We used Tukey's HSD test in conjunction with an ANOVA to calculate multiplicity adjusted P-values describing the likelihood that each condition represented a different fluorescence lifetime distribution. Tukey's HSD test accounts for the multiple comparisons between each of the four conditions. We found that a P-value of 0.030 described the difference between the control and gB-81C-470Y expressed with gH/gL, while the difference between the control and gB-81C-470Y alone had a P-value of 0.14 (Fig. S3). Therefore, co-expression of gH/gL with gB-81C-470Y resulted in a statistically significant reduction in Cerulean lifetimes when compared to the gB -81C control, while gB-81C-470Y alone did not. The reduced fluorescence lifetimes indicated that positions 81 and 470 in prefusion gB are closer together when in the presence of gH/gL. This is direct evidence that gH/gL was influencing the conformation of gB, which, to our knowledge, has not been demonstrated previously. The effect of gH/gL on gB in the absence of gD was not anticipated, but this state most likely represents the prefusion conformation. Since gB-81C-470Y expressed alone was not significantly different from gB-81C, we are forced to conclude that gB-81C-470Y expressed alone must be in a “pre-prefusion” structure, as previous results expressing gB alone resulted in cell-cell fusion after gH/gL was provided in trans or as a soluble protein [12].

When we induced cell-cell fusion by adding soluble gD to cells that were co-transfected with gB-81C-470Y and gH/gL, fluorescence became more diffuse when spread across syncytia. Nonetheless, we applied the same analysis to these cells, finding that the mean lifetimes were statistically different from cells that did not have added gD, with an adjusted P-value of 0.0058 (Fig. 7D). We interpreted the increase in fluorescence lifetime of Cerulean found in syncytia to mean that the distance between Cerulean and Venus in the gB-81C-470Y construct increased as a result of cell-cell fusion. Therefore the change in FRET was a reporter for conformational change associated with fusion.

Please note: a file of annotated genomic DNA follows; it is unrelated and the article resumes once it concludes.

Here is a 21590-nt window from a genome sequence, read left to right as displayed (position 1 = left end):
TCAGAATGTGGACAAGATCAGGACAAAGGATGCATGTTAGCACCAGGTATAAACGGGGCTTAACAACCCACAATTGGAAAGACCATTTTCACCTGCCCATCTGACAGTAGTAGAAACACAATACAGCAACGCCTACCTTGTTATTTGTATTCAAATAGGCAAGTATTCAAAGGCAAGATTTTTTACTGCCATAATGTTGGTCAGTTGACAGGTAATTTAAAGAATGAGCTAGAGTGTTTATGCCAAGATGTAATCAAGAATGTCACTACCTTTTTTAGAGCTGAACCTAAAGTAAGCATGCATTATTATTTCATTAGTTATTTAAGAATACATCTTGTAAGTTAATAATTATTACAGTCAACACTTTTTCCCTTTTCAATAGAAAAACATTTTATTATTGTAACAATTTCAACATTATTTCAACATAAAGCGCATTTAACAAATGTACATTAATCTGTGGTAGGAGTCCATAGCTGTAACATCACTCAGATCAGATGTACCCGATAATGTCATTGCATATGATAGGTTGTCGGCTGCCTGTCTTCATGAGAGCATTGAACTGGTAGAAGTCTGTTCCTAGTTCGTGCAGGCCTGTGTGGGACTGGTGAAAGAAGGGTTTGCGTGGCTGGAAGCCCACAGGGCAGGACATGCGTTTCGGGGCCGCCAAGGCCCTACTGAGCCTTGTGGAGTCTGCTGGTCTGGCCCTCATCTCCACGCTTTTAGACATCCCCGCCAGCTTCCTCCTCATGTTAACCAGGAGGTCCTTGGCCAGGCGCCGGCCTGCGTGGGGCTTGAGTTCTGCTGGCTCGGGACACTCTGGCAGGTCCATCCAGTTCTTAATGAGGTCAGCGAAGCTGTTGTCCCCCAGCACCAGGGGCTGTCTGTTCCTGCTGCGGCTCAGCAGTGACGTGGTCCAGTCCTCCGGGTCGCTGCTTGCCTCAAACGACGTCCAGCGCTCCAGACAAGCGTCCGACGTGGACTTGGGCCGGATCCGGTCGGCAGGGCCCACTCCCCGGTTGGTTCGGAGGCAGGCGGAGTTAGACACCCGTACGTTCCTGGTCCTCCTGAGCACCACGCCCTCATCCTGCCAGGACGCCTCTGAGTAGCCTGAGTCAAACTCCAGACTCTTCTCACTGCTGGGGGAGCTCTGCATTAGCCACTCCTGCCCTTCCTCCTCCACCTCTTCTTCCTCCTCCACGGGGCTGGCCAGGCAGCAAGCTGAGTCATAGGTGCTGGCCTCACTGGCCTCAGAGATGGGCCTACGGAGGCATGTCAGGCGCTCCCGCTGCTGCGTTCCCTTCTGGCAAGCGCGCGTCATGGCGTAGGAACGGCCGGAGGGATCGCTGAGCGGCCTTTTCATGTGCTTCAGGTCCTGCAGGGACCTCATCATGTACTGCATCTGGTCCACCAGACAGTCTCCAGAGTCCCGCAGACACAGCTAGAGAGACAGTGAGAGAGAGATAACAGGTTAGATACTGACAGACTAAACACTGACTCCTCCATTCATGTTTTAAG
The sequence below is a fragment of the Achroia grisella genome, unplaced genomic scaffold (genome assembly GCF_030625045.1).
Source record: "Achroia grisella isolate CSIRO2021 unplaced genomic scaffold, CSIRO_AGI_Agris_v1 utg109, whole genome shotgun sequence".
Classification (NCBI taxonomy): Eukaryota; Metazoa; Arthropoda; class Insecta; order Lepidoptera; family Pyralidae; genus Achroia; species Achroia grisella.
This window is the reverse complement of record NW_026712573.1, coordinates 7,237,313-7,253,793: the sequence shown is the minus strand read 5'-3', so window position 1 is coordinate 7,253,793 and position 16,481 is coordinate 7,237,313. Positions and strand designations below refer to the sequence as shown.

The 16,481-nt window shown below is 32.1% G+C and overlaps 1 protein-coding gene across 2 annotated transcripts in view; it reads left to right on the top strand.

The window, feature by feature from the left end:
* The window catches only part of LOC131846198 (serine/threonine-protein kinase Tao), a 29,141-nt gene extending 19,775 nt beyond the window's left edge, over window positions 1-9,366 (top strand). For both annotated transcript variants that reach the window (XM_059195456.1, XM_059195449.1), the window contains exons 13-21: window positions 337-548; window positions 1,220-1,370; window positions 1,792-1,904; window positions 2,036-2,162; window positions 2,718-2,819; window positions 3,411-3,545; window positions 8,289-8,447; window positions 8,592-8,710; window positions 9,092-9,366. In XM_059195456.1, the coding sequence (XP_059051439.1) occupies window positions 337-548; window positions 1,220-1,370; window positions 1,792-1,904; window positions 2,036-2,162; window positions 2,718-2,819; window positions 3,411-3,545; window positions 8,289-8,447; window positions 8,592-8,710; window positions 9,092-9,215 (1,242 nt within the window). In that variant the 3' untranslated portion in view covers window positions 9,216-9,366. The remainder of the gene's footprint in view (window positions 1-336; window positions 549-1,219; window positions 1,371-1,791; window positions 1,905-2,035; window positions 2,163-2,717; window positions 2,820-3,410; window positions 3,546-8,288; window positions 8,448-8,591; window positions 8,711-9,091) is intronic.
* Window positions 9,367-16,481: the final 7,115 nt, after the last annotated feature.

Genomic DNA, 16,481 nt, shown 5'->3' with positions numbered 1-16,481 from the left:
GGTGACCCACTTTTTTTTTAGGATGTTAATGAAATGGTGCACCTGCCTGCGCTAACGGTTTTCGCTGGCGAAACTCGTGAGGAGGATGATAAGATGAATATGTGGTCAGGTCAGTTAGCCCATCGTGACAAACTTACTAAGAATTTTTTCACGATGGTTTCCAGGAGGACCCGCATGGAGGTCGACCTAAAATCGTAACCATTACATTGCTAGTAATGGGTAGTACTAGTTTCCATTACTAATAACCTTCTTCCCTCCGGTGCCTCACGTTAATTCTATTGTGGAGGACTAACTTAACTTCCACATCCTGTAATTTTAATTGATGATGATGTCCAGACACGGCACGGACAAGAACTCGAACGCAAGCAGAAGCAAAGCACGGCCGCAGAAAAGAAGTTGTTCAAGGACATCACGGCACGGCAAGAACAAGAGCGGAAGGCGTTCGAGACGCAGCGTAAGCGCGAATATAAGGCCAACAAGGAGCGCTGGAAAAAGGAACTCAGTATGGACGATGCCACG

To ensure that the observed change in FRET was strictly due to interactions between Cerulean and Venus, we performed a negative control to determine if the fluorescence lifetime of gB-81C was affected by the coexpression of gH/gL, or by initiation of fusion with soluble gD. We repeated the FLIM-FRET analysis for these two conditions in addition to gB-81C alone, but we observed no change in fluorescence lifetime compared to gB-81C (Fig. S4, Fig. S5). While these new conditions were collected and analyzed independently, we found it informative to consider all the data at once, juxtaposing cells expressing gB-81C with those expressing gB-81C-470Y (Fig. S4E). If the same statistical analysis were performed across all of the FLIM-FRET data, we note that the two comparisons found to be statistically significant in our initial studies would remain so. An increase in the total number of statistical comparison without an increase in amount of data resulted in a slight increase in the P-value for comparisons between gB-81C-470Y coexpressed with gH/gL and and gB-81C-470Y with gH/gL and added soluble gD. The adjusted P-value decreased for the difference between gB-81C and gB-81C-470Y coexpressed with gH/gL, due to the additional data for gB-81C affirming the differences (Fig. S6).


Viral fusion proteins such as gB undergo large rearrangements of tertiary structure caused by conformational changes during viral fusion and entry. These structural changes are largely uncharacterized for HSV gB, as only the postfusion crystal structure is known. We designed fluorescent protein insertions in HSV gB to illustrate which gB domains will tolerate the steric bulk of an insertion of this size. If the insertion is functional, the result shows that the FP occupies a solvent exposed region on the surface of gB, i.e., one that is not buried by the tertiary arrangements of structural domains. Furthermore, the function of such a construct shows that this region is exposed at all steps of fusion, thus giving us information about structures for which there has yet to be a solution. Functional gB-FP constructs could also become tools for future characterization of gB structure through fluorescence-based methods.